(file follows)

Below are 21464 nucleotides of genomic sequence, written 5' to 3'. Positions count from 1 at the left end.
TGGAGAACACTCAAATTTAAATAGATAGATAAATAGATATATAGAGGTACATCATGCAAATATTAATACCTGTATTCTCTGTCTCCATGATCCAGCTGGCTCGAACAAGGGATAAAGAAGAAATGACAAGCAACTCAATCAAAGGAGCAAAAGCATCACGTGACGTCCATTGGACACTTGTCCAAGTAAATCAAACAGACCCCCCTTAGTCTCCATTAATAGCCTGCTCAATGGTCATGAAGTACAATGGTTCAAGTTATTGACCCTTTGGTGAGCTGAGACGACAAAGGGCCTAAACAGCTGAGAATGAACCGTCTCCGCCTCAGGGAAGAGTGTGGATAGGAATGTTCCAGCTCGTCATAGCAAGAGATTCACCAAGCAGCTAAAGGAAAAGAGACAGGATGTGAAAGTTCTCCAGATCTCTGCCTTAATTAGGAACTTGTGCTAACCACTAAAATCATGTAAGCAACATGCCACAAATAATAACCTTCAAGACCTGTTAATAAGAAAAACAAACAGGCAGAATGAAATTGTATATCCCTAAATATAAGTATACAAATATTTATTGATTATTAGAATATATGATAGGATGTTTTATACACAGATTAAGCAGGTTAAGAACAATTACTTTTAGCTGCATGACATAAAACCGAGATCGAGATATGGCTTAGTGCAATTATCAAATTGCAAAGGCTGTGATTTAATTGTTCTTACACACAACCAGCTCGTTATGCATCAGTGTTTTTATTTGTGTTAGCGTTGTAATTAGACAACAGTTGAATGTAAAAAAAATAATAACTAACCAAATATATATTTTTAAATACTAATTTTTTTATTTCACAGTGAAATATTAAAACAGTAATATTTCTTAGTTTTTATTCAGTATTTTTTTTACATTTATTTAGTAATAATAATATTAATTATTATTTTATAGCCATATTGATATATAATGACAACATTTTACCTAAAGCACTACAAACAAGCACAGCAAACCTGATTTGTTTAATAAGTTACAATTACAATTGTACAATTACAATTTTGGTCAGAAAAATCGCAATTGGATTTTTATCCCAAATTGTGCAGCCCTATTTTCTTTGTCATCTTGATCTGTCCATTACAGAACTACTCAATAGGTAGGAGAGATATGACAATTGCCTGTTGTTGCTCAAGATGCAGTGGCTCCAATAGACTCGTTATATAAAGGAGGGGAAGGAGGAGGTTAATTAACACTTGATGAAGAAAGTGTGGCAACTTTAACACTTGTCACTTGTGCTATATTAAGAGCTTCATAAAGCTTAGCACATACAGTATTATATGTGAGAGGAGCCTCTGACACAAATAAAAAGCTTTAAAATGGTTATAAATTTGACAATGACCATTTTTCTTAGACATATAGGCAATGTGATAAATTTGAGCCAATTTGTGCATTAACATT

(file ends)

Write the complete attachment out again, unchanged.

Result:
Below are 21464 nucleotides of genomic sequence, written 5' to 3'. Positions count from 1 at the left end.
TGGAGAACACTCAAATTTAAATAGATAGATAAATAGATATATAGAGGTACATCATGCAAATATTAATACCTGTATTCTCTGTCTCCATGATCCAGCTGGCTCGAACAAGGGATAAAGAAGAAATGACAAGCAACTCAATCAAAGGAGCAAAAGCATCACGTGACGTCCATTGGACACTTGTCCAAGTAAATCAAACAGACCCCCCTTAGTCTCCATTAATAGCCTGCTCAATGGTCATGAAGTACAATGGTTCAAGTTATTGACCCTTTGGTGAGCTGAGACGACAAAGGGCCTAAACAGCTGAGAATGAACCGTCTCCGCCTCAGGGAAGAGTGTGGATAGGAATGTTCCAGCTCGTCATAGCAAGAGATTCACCAAGCAGCTAAAGGAAAAGAGACAGGATGTGAAAGTTCTCCAGATCTCTGCCTTAATTAGGAACTTGTGCTAACCACTAAAATCATGTAAGCAACATGCCACAAATAATAACCTTCAAGACCTGTTAATAAGAAAAACAAACAGGCAGAATGAAATTGTATATCCCTAAATATAAGTATACAAATATTTATTGATTATTAGAATATATGATAGGATGTTTTATACACAGATTAAGCAGGTTAAGAACAATTACTTTTAGCTGCATGACATAAAACCGAGATCGAGATATGGCTTAGTGCAATTATCAAATTGCAAAGGCTGTGATTTAATTGTTCTTACACACAACCAGCTCGTTATGCATCAGTGTTTTTATTTGTGTTAGCGTTGTAATTAGACAACAGTTGAATGTAAAAAAAATAATAACTAACCAAATATATATTTTTAAATACTAATTTTTTTATTTCACAGTGAAATATTAAAACAGTAATATTTCTTAGTTTTTATTCAGTATTTTTTTTACATTTATTTAGTAATAATAATATTAATTATTATTTTATAGCCATATTGATATATAATGACAACATTTTACCTAAAGCACTACAAACAAGCACAGCAAACCTGATTTGTTTAATAAGTTACAATTACAATTGTACAATTACAATTTTGGTCAGAAAAATCGCAATTGGATTTTTATCCCAAATTGTGCAGCCCTATTTTCTTTGTCATCTTGATCTGTCCATTACAGAACTACTCAATAGGTAGGAGAGATATGACAATTGCCTGTTGTTGCTCAAGATGCAGTGGCTCCAATAGACTCGTTATATAAAGGAGGGGAAGGAGGAGGTTAATTAACACTTGATGAAGAAAGTGTGGCAACTTTAACACTTGTCACTTGTGCTATATTAAGAGCTTCATAAAGCTTAGCACATACAGTATTATATGTGAGAGGAGCCTCTGACACAAATAAAAAGCTTTAAAATGGTTATAAATTTGACAATGACCATTTTTCTTAGACATATAGGCAATGTGATAAATTTGAGCCAATTTGTGCATTAACATT